Securing a Conservative Infrastructure, pp 227-240
1 The Sentencing Project, "Losing the Vote: The Impact of Felony Disenfranchisement Laws in the United States," (1998), http://www.hrw.org/reports98/vote/usvot98o-01.htm#P101_2428 (accessed November 5, 2004).
2 Edwin Meese and Rhett DeHart, "The Imperial Judiciary.And What Congress Can Do About It." Policy Review, no. 81 (Jan.-Feb. 1997): 1.
3 See Stephen Fitschen, "Impeaching Federal Judges: A Covenantal and Constitutional Response to Judicial Tyranny." Regent University Law Review vol.10 (Spring 1998).
4 See George Allen, "The Courage of our Convictions: The Abolition of Parole Will Save Lives and Money," Policy Review, no. 72, (Spring 1995): 4-7 and Kenneth Roehm and Peter Flaherty, "Legal Disservices Corp.: There are Better Ways to Provide Legal Aid to the Poor," Policy Review, no. 74 (Fall 1995).
5 See Edward Lazarus, "Ashcroft's new charging, plea bargaining, and sentencing policies." Findlaw, October 3, 2003. http://www.cnn.com/2003/LAW/10/03/findlaw.analysis.lazarus.ashcroft/ (accessed November 5, 2004).
6 Patrick Kiger, Hidden Agendas: What is Really Behind Attacks on Legal Aid Lawyers? (New York: Brennan Center for Justice, 2001), p. 6.
7 Kiger, Hidden Agendas, pp. 5-10.
8 Kiger, Hidden Agendas, pp. 11-14.
9 Kiger, Hidden Agendas, pp. 15-19.
10 See the Mission section of CIR's website. http://www.cir-usa.org/mission_new.html
11 The Washington Legal Foundation is also a conservative public interest law firm that emphasizes the free market. Its advisory board includes (or has included) Ted Olson (George W. Bush's solicitor-general, who was his lawyer in the Florida ballot case against Al Gore), Haley Barbour (former chair of the Republican National Committee), Former Governors Tommy Thompson (R-WI), George Allen (R-VA), and William Weld (R-MA), Dick Thornburgh (George Bush's attorney-general), and Rep. Tom Campbell (R-CA). See Derk Arend Wilcox, The Right Guide: A Guide to Conservative, Free-Market, and Right-of-Center Organizations (Ann Arbor, MI: Economics America, 2000), pp. 343-344.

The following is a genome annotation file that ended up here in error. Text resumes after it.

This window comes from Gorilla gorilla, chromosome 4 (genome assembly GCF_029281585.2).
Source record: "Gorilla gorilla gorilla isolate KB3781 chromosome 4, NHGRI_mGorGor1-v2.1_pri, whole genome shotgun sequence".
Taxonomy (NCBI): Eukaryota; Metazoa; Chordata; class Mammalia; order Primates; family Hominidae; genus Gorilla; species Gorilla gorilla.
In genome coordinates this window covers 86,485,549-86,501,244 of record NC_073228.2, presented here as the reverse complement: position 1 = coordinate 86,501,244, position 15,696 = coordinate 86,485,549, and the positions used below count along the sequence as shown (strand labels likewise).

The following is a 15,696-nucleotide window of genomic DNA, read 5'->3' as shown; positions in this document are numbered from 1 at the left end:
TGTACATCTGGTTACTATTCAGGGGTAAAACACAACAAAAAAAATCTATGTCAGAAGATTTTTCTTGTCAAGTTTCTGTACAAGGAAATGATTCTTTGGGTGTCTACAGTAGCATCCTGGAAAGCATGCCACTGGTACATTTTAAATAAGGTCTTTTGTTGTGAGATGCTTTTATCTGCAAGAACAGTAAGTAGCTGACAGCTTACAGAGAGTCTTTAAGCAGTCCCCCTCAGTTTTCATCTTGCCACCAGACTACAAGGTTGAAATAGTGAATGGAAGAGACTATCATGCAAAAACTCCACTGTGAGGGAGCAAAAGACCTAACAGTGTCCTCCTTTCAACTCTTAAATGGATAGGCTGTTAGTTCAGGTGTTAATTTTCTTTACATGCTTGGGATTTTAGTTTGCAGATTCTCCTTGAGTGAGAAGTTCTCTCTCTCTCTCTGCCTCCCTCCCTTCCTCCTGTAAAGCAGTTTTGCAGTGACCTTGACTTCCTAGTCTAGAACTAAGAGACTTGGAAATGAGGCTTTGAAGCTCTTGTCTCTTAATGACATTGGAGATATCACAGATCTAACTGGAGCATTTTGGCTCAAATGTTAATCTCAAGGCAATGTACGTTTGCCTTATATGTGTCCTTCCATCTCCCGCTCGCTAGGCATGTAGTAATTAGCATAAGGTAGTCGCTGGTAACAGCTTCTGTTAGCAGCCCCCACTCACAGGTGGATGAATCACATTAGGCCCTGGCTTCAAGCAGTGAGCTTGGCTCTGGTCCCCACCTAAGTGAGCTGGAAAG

12 See the section "A Brief History of CIR" on its website. http://www.cir-usa.org/history.html.
13 Terry Carter, "On A Roll(back)," American Bar Association Journal, vol. 84 (February 1998), pp. 54-58,
14 Carter, "On A Roll(back)," p. 57, citing Elliot Mincberg, Legal Director, People for the American Way.
15 W. John Moore, "The Influence Game: A Little Group Makes Big Law," National Journal 29, no. 46 (1997): 2323.
16 David Segal, "Putting Affirmative Action on Trial; D.C. Public Interest Law Firm Scores Victories in War on Preferences," Washington Post, February 20, 1998, p. A1.
17 See Carter, "On A Roll(back)," pp. 56-57.
18 On some of George W. Bush's earliest nominees who are neither moderate nor centrist see the People for the American Way website http://www.pfaw.org/issues/judiciary/reports/bush_judic/nominees.htm.
19 Cass R. Sunstein, "Tilting the Scales Rightward," New York Times, April 26, 2001, p. A23.
20 The Federalist Society was founded in 1982 and is based in Washington, D.C. See Lee Cokorinos and Julie R. F. Gerchik, The Federalist Society and the Challenge to a Democratic Jurisprudence (New York: Institute for Democracy Studies, 2001). See also Jerry M. Linday, "The Conservative Cabal that's Transforming American Law," Washington Monthly (March 2000) http://www.mediatransparency.org/stories/feddies.htm. Neil Lewis reports that 17-20 of the 70 candidates interviewed until April 2001 were recommended directly by the Federalist Society's headquarters: See Neil A. Lewis, "Bush to Reveal First Judicial Choices Soon," New York Times, April 24, 2001.
21 See the press release by Nan Aron, President of the Alliance for Justice, criticizing the Bush Administration for excluding the ABA. http://www.afj.org/jsp/news/abarelease.html.
22 See the Alliance for Justice's Judicial Selection Project report on judicial nominations. http://www.afj.org/jsp/report2000/home.html
23 Ibid. The report also notes that while Clinton appointed more non-White and female judges than all of his predecessors combined, his appointments did not necessarily restore the ideological balance in the judiciary as most of his nominees were moderate centrists.